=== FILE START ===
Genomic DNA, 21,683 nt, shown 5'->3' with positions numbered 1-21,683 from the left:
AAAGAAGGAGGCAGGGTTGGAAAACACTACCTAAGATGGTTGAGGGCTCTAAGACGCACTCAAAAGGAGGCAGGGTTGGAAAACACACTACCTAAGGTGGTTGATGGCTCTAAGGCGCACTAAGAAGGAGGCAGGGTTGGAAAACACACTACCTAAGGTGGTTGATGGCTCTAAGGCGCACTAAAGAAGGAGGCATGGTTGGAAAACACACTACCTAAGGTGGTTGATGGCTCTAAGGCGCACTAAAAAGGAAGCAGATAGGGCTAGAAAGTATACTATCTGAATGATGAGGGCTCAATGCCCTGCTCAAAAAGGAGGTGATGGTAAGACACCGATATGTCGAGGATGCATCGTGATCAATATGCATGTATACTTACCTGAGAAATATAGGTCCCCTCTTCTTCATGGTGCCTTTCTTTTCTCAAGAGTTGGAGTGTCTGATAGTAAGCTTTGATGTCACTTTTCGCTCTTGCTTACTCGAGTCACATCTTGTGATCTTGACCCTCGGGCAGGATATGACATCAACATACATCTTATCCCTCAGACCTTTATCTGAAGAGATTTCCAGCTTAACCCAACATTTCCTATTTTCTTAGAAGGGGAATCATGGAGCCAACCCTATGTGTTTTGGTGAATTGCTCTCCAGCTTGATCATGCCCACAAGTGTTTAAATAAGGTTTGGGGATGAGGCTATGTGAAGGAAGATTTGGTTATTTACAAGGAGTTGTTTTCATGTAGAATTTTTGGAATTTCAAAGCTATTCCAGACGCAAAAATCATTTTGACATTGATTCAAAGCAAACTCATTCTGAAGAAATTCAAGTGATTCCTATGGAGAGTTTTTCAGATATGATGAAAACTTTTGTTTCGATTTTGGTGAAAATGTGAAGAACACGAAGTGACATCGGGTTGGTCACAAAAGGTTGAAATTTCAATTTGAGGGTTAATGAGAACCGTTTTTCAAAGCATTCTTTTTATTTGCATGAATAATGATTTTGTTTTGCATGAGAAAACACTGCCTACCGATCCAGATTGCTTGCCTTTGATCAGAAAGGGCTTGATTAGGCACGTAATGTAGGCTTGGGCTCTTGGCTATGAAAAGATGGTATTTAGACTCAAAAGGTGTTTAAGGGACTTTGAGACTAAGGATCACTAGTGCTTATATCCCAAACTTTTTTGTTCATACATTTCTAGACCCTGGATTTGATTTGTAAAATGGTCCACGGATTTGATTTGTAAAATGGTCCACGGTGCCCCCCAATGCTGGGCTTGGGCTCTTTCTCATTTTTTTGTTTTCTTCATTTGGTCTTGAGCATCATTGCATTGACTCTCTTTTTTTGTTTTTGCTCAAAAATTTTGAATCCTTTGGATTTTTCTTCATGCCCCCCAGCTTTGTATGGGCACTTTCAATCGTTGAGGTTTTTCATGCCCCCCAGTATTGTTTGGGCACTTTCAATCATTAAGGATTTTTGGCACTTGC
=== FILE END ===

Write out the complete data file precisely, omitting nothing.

Genomic DNA, 21,683 nt, shown 5'->3' with positions numbered 1-21,683 from the left:
AAAGAAGGAGGCAGGGTTGGAAAACACTACCTAAGATGGTTGAGGGCTCTAAGACGCACTCAAAAGGAGGCAGGGTTGGAAAACACACTACCTAAGGTGGTTGATGGCTCTAAGGCGCACTAAGAAGGAGGCAGGGTTGGAAAACACACTACCTAAGGTGGTTGATGGCTCTAAGGCGCACTAAAGAAGGAGGCATGGTTGGAAAACACACTACCTAAGGTGGTTGATGGCTCTAAGGCGCACTAAAAAGGAAGCAGATAGGGCTAGAAAGTATACTATCTGAATGATGAGGGCTCAATGCCCTGCTCAAAAAGGAGGTGATGGTAAGACACCGATATGTCGAGGATGCATCGTGATCAATATGCATGTATACTTACCTGAGAAATATAGGTCCCCTCTTCTTCATGGTGCCTTTCTTTTCTCAAGAGTTGGAGTGTCTGATAGTAAGCTTTGATGTCACTTTTCGCTCTTGCTTACTCGAGTCACATCTTGTGATCTTGACCCTCGGGCAGGATATGACATCAACATACATCTTATCCCTCAGACCTTTATCTGAAGAGATTTCCAGCTTAACCCAACATTTCCTATTTTCTTAGAAGGGGAATCATGGAGCCAACCCTATGTGTTTTGGTGAATTGCTCTCCAGCTTGATCATGCCCACAAGTGTTTAAATAAGGTTTGGGGATGAGGCTATGTGAAGGAAGATTTGGTTATTTACAAGGAGTTGTTTTCATGTAGAATTTTTGGAATTTCAAAGCTATTCCAGACGCAAAAATCATTTTGACATTGATTCAAAGCAAACTCATTCTGAAGAAATTCAAGTGATTCCTATGGAGAGTTTTTCAGATATGATGAAAACTTTTGTTTCGATTTTGGTGAAAATGTGAAGAACACGAAGTGACATCGGGTTGGTCACAAAAGGTTGAAATTTCAATTTGAGGGTTAATGAGAACCGTTTTTCAAAGCATTCTTTTTATTTGCATGAATAATGATTTTGTTTTGCATGAGAAAACACTGCCTACCGATCCAGATTGCTTGCCTTTGATCAGAAAGGGCTTGATTAGGCACGTAATGTAGGCTTGGGCTCTTGGCTATGAAAAGATGGTATTTAGACTCAAAAGGTGTTTAAGGGACTTTGAGACTAAGGATCACTAGTGCTTATATCCCAAACTTTTTTGTTCATACATTTCTAGACCCTGGATTTGATTTGTAAAATGGTCCACGGATTTGATTTGTAAAATGGTCCACGGTGCCCCCCAATGCTGGGCTTGGGCTCTTTCTCATTTTTTTGTTTTCTTCATTTGGTCTTGAGCATCATTGCATTGACTCTCTTTTTTTGTTTTTGCTCAAAAATTTTGAATCCTTTGGATTTTTCTTCATGCCCCCCAGCTTTGTATGGGCACTTTCAATCGTTGAGGTTTTTCATGCCCCCCAGTATTGTTTGGGCACTTTCAATCATTAAGGATTTTTGGCACTTGC